As summarized in Growing Success 2010, the primary purpose of assessment and evaluation is to improve student learning. Information gathered through assessment helps teachers to determine students’ strengths and weaknesses in their achievement of the curriculum expectations in each course. This information also serves to guide teachers in adapting curriculum and instructional approaches to students’ needs and in assessing the overall effectiveness of programs and classroom practices. As part of assessment, teachers provide students with descriptive feedback that guides their efforts towards improvement. Evaluation refers to the process of judging the quality of student work on the basis of established criteria, and assigning a value to represent that quality. All curriculum expectations must be accounted for in instruction, but evaluation focuses on students’ achievement of the overall expectations. A students’ achievement of the overall expectations is evaluated on the basis of his or her achievement of related specific expectations. Teachers will use their professional judgement to determine which specific expectations should be used to evaluate achievement of overall expectations, and which ones will be covered in instruction and assessment but not necessarily evaluated. In order to ensure that assessment and evaluation are valid and reliable, and that they lead to the improvement of student learning, teachers must use assessment and evaluation strategies that:

  • Address both what students learn and how well they learn;
  • Are based both on the categories of knowledge and skills and on the achievement level descriptions given in the achievement chart
  • Are varied in nature, administered over a period of time, and designed to provide opportunities for students to demonstrate the full range of their learning;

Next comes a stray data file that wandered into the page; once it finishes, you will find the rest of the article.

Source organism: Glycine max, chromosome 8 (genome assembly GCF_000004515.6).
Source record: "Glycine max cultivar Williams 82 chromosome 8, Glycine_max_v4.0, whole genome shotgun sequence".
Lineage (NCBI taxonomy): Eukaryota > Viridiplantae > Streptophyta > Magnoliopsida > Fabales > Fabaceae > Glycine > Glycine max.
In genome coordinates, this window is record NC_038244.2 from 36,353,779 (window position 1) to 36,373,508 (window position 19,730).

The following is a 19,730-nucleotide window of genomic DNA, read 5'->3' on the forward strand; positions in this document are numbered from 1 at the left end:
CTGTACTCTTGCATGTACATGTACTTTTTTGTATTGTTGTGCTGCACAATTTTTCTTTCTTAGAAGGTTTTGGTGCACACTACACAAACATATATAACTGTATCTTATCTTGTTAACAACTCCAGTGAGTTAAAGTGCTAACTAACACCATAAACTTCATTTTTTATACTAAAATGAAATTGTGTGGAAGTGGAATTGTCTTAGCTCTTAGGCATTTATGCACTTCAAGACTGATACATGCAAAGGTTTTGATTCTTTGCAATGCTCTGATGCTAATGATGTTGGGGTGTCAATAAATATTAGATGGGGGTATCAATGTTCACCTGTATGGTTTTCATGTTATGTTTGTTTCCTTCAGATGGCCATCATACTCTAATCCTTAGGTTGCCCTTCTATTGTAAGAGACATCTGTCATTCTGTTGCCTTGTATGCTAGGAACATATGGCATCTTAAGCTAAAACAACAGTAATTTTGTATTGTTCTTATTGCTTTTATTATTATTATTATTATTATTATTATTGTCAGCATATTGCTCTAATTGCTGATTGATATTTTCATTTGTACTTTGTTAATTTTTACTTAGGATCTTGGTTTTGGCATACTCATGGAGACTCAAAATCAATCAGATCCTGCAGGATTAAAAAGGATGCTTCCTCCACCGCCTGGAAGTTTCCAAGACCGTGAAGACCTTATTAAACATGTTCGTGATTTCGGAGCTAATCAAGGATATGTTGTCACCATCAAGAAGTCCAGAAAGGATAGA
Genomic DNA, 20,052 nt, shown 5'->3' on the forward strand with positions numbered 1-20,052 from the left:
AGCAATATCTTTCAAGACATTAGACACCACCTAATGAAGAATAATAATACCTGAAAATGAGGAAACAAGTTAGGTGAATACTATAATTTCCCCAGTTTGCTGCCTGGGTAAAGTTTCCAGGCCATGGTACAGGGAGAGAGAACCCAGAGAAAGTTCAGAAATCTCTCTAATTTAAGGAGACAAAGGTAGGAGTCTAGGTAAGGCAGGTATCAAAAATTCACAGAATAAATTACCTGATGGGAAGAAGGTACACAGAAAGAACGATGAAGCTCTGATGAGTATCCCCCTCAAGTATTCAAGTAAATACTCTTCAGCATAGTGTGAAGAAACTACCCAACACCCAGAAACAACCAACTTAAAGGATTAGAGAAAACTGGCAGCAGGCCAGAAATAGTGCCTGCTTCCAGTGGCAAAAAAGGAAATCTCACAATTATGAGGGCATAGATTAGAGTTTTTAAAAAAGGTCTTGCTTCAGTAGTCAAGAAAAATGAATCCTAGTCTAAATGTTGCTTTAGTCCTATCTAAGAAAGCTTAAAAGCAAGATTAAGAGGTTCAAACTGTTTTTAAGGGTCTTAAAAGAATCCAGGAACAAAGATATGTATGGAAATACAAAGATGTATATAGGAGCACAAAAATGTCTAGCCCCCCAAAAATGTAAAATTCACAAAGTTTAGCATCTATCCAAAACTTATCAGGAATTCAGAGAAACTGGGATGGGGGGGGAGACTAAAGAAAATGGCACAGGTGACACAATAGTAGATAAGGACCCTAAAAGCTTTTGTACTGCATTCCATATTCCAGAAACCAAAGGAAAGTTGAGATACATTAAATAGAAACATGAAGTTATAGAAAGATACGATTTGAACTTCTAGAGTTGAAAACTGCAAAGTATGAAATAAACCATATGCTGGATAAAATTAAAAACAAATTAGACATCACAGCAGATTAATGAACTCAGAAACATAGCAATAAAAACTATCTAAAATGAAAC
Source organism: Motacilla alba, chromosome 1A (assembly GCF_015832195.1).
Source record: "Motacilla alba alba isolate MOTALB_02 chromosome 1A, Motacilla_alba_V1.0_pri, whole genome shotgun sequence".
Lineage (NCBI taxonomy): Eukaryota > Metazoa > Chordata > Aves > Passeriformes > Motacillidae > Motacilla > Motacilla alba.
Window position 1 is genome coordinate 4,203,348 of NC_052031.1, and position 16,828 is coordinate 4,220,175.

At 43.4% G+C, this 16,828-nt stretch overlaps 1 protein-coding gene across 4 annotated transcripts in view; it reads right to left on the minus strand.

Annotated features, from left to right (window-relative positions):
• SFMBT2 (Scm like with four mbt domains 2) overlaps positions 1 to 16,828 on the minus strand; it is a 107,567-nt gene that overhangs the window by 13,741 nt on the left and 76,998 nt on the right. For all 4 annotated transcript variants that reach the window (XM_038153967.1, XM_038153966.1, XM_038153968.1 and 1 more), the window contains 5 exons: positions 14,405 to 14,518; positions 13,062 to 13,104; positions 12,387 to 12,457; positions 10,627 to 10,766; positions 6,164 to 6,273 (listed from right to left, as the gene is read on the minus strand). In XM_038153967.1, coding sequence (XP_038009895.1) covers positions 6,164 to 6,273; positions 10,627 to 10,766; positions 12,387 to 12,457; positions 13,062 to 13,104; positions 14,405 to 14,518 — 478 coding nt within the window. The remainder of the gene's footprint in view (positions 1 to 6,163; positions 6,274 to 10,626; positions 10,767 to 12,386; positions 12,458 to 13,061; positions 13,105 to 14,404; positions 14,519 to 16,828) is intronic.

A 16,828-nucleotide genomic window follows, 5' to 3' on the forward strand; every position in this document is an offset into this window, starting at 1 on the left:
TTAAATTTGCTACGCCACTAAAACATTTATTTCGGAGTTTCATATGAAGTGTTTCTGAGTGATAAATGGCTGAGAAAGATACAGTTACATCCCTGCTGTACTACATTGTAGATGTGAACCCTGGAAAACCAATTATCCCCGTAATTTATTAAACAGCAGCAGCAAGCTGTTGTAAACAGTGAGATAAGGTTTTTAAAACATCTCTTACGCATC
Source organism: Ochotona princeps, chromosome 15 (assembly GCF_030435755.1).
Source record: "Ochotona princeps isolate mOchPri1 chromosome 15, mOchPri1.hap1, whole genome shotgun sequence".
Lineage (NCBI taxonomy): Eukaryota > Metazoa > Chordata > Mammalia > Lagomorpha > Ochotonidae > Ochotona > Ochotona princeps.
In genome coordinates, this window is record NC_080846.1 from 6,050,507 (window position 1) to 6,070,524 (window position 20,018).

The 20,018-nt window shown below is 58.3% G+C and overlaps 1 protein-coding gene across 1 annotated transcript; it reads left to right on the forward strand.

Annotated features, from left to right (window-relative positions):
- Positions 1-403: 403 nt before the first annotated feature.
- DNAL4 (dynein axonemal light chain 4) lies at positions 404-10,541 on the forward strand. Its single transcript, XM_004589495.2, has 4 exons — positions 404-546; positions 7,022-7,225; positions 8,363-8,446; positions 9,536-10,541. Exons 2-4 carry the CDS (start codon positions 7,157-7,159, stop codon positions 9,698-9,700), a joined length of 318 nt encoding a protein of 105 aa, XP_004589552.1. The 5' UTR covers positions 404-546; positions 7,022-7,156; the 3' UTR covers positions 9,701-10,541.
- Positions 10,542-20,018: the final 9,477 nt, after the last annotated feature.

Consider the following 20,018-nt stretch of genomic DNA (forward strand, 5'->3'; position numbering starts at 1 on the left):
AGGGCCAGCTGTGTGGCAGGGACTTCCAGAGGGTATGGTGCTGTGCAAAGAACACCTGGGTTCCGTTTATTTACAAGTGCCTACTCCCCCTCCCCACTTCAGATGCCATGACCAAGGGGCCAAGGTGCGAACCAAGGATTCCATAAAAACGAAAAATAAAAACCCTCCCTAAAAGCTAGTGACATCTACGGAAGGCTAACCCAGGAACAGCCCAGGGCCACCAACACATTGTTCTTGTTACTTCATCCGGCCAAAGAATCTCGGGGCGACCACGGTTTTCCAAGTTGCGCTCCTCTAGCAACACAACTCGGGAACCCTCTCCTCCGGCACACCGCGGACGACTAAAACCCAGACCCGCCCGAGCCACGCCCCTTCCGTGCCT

• Are appropriate for the learning activities used, the purposes of instruction, and the needs and experiences of the students;
  • Are fair to all students;
  • Accommodate students with special education needs, consistent with the strategies outlined in their Individual Education Plan;
  • Accommodate the needs of students who are learning the language of instruction;
  • Ensure that each student is given clear directions for improvement;
  • Promote students’ ability to assess their own learning and to set specific goals
  • Include the use of samples of students’ work that provide evidence of their achievement;
  • Are communicated clearly to students and parents at the beginning of the school year and at other appropriate points throughout the school year.

The achievement chart for mathematics outlines four categories of knowledge and skills. They include; knowledge and understanding, thinking, communication and application. Teachers will ensure that student work is assessed and/or evaluated in a balanced manner with respect to the four categories, and that achievement of particular expectations is considered within the appropriate categories. A final grade is recorded for this course, and a credit is granted and recorded for this course if the student’s grade is 50% or higher. The final grade for this course will be determined as follows:

  • Seventy percent of the grade will be based on evaluations conducted throughout the course. This portion of the grade should reflect the student’s most consistent level of achievement throughout the course, although special consideration should be given to more recent evidence of achievement. The seventy percent will be distributed in the following achievement chart categories: 25% Knowledge and understanding, 25% application, 25% communication and 25% thinking.
  • Thirty percent of the grade will be based on a final evaluation in the form of an examination administered towards the end of the course and a summative project which students can work on throughout the course.

Accommodations All students can succeed. Some students are able, with certain accommodations, to participate in the regular course curriculum and to demonstrate learning independently. Accommodations allow access to the course without any changes to the knowledge and skills the student is expected to demonstrate. The accommodations required to facilitate the student’s learning can be identified by the teacher, but recommendations from a School Board generated Individual Education Plan (IEP) if available can also be consulted. Instruction based on principles of universal design and differentiated instruction focuses on the provision of accommodations to meet the diverse needs of learners. Examples of accommodations (but not limited to) include:

  • Adjustment and or extension of time required to complete assignments or summative tasks
  • Providing alternative assignments or summative tasks
  • Use of scribes and/or other assistive technologies
  • Simplifying the language of instruction

Resources   Teachers will bring additional resources and teaching materials that provide a rich and diverse learning environment. There is no prescribed textbook for the course.